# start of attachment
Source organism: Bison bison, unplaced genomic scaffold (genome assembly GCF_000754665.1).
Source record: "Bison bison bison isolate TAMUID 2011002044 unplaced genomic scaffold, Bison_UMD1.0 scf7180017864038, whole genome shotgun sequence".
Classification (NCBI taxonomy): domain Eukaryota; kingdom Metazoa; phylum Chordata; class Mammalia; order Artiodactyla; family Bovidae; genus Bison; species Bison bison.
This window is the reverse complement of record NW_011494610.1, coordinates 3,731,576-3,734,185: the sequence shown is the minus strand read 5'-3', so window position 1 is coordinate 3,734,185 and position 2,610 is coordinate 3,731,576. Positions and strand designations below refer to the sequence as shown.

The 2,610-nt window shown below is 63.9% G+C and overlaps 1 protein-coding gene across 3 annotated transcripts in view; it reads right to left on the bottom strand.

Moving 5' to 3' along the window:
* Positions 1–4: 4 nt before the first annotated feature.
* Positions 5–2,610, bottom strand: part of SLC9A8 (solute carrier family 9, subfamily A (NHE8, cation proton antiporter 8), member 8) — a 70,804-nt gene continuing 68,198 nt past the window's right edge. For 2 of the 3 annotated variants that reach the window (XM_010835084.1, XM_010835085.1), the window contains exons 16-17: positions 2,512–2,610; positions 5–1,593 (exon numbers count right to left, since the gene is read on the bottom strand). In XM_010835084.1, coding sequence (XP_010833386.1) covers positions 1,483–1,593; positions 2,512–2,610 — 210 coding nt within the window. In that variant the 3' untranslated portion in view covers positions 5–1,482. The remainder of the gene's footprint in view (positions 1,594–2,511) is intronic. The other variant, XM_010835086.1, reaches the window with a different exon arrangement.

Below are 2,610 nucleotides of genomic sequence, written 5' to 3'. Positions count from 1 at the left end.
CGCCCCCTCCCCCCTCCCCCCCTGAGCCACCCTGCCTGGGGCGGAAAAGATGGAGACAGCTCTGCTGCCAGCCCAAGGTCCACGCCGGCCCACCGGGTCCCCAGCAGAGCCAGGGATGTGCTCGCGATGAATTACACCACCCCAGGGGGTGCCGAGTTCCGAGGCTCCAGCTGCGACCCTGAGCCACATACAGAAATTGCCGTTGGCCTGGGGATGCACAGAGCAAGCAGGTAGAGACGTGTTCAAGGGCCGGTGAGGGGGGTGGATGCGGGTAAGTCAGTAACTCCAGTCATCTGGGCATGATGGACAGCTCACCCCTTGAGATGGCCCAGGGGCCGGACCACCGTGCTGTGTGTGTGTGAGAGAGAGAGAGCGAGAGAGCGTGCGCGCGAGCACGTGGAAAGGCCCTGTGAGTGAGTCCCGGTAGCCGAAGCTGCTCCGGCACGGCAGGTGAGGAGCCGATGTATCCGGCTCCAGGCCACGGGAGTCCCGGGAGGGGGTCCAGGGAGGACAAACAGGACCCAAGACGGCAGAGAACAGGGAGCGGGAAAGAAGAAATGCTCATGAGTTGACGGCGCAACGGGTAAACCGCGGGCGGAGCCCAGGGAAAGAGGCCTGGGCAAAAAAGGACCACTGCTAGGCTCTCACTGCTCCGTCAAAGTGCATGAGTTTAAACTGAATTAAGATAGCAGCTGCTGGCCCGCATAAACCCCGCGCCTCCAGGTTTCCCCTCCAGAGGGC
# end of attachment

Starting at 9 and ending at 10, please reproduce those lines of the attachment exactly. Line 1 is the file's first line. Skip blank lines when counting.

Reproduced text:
Below are 2,610 nucleotides of genomic sequence, written 5' to 3'. Positions count from 1 at the left end.
CGCCCCCTCCCCCCTCCCCCCCTGAGCCACCCTGCCTGGGGCGGAAAAGATGGAGACAGCTCTGCTGCCAGCCCAAGGTCCACGCCGGCCCACCGGGTCCCCAGCAGAGCCAGGGATGTGCTCGCGATGAATTACACCACCCCAGGGGGTGCCGAGTTCCGAGGCTCCAGCTGCGACCCTGAGCCACATACAGAAATTGCCGTTGGCCTGGGGATGCACAGAGCAAGCAGGTAGAGACGTGTTCAAGGGCCGGTGAGGGGGGTGGATGCGGGTAAGTCAGTAACTCCAGTCATCTGGGCATGATGGACAGCTCACCCCTTGAGATGGCCCAGGGGCCGGACCACCGTGCTGTGTGTGTGTGAGAGAGAGAGAGCGAGAGAGCGTGCGCGCGAGCACGTGGAAAGGCCCTGTGAGTGAGTCCCGGTAGCCGAAGCTGCTCCGGCACGGCAGGTGAGGAGCCGATGTATCCGGCTCCAGGCCACGGGAGTCCCGGGAGGGGGTCCAGGGAGGACAAACAGGACCCAAGACGGCAGAGAACAGGGAGCGGGAAAGAAGAAATGCTCATGAGTTGACGGCGCAACGGGTAAACCGCGGGCGGAGCCCAGGGAAAGAGGCCTGGGCAAAAAAGGACCACTGCTAGGCTCTCACTGCTCCGTCAAAGTGCATGAGTTTAAACTGAATTAAGATAGCAGCTGCTGGCCCGCATAAACCCCGCGCCTCCAGGTTTCCCCTCCAGAGGGC